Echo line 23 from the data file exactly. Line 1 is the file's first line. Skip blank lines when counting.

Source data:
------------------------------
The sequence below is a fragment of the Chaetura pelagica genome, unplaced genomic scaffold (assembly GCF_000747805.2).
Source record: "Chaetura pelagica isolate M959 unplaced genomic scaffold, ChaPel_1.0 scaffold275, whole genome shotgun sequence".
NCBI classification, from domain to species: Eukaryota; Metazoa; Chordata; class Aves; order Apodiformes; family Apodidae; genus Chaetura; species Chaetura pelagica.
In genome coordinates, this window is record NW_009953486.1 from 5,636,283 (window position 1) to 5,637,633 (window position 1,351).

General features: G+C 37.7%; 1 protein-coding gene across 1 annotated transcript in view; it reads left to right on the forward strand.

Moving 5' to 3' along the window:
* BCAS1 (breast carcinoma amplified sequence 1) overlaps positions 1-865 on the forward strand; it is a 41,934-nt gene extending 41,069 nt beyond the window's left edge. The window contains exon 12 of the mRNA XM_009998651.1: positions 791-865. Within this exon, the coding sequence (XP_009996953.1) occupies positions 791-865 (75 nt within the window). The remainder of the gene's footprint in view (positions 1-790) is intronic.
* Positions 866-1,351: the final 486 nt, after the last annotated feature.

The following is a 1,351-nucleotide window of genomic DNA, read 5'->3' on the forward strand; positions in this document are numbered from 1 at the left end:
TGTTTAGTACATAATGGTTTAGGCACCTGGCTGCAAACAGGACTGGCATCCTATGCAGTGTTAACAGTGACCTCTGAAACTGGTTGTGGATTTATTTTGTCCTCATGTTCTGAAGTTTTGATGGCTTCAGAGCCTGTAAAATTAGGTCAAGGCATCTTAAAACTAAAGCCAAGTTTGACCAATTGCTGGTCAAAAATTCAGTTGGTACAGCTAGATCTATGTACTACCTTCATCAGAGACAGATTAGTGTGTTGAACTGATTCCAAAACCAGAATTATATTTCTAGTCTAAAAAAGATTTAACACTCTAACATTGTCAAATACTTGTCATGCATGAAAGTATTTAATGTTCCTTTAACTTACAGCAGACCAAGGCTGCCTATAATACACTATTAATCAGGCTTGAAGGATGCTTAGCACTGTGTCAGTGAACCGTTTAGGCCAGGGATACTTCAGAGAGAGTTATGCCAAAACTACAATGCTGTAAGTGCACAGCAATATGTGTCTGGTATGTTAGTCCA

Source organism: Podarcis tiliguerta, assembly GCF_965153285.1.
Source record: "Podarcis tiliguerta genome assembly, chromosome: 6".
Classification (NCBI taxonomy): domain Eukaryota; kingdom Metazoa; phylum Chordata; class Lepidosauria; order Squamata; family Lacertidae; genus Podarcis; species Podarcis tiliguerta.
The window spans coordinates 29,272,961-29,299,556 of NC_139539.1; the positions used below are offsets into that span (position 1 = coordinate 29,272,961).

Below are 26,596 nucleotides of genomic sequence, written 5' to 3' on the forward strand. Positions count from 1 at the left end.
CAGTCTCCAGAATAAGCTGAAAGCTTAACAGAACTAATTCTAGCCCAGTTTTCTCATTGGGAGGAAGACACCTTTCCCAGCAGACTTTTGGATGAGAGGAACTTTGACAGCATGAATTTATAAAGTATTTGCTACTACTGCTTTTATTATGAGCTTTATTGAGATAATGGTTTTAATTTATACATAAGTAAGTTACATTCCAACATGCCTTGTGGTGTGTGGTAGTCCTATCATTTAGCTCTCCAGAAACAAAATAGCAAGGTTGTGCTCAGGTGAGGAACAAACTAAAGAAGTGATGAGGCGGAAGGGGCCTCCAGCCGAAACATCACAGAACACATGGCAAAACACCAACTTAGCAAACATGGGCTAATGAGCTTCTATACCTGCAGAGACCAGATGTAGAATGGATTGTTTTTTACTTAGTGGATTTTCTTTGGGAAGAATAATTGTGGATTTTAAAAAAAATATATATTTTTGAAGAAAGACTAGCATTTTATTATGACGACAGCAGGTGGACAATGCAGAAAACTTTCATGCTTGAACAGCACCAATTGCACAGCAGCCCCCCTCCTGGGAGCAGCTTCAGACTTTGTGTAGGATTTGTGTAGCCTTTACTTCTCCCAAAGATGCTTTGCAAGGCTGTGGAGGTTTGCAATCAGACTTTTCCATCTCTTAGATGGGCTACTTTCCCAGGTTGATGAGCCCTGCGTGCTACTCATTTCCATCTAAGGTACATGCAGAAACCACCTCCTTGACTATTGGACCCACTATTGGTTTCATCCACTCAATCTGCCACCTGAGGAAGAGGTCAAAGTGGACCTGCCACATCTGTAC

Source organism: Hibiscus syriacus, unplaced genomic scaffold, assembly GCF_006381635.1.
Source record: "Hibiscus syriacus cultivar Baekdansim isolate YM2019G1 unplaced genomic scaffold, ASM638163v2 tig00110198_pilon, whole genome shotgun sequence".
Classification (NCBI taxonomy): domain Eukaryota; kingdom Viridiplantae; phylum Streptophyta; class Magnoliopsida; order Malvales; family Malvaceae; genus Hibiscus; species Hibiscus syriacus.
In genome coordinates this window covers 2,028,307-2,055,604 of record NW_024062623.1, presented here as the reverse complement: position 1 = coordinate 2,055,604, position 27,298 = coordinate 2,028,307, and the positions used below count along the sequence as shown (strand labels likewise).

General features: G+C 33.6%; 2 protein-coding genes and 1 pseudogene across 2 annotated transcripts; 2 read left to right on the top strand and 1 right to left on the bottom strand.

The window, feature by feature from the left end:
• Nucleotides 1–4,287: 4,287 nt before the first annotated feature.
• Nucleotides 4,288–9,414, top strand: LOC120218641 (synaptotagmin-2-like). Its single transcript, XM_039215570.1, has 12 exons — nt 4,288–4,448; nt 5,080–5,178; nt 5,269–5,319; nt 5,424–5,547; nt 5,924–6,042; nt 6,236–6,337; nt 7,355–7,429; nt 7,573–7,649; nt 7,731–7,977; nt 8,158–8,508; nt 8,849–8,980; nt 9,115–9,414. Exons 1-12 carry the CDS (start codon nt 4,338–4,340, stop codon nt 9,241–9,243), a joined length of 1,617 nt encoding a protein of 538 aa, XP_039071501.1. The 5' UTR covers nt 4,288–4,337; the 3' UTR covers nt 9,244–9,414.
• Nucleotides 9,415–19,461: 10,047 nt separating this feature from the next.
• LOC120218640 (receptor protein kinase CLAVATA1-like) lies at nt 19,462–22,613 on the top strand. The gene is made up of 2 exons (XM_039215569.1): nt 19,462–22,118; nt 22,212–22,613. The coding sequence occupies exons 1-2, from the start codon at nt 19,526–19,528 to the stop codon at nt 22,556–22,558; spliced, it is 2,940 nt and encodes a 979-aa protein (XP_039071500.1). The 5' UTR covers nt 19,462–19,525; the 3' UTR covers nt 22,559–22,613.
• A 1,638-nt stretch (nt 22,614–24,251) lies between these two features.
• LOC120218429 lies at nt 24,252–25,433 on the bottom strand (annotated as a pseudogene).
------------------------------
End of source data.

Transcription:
• Nucleotides 1–4,287: 4,287 nt before the first annotated feature.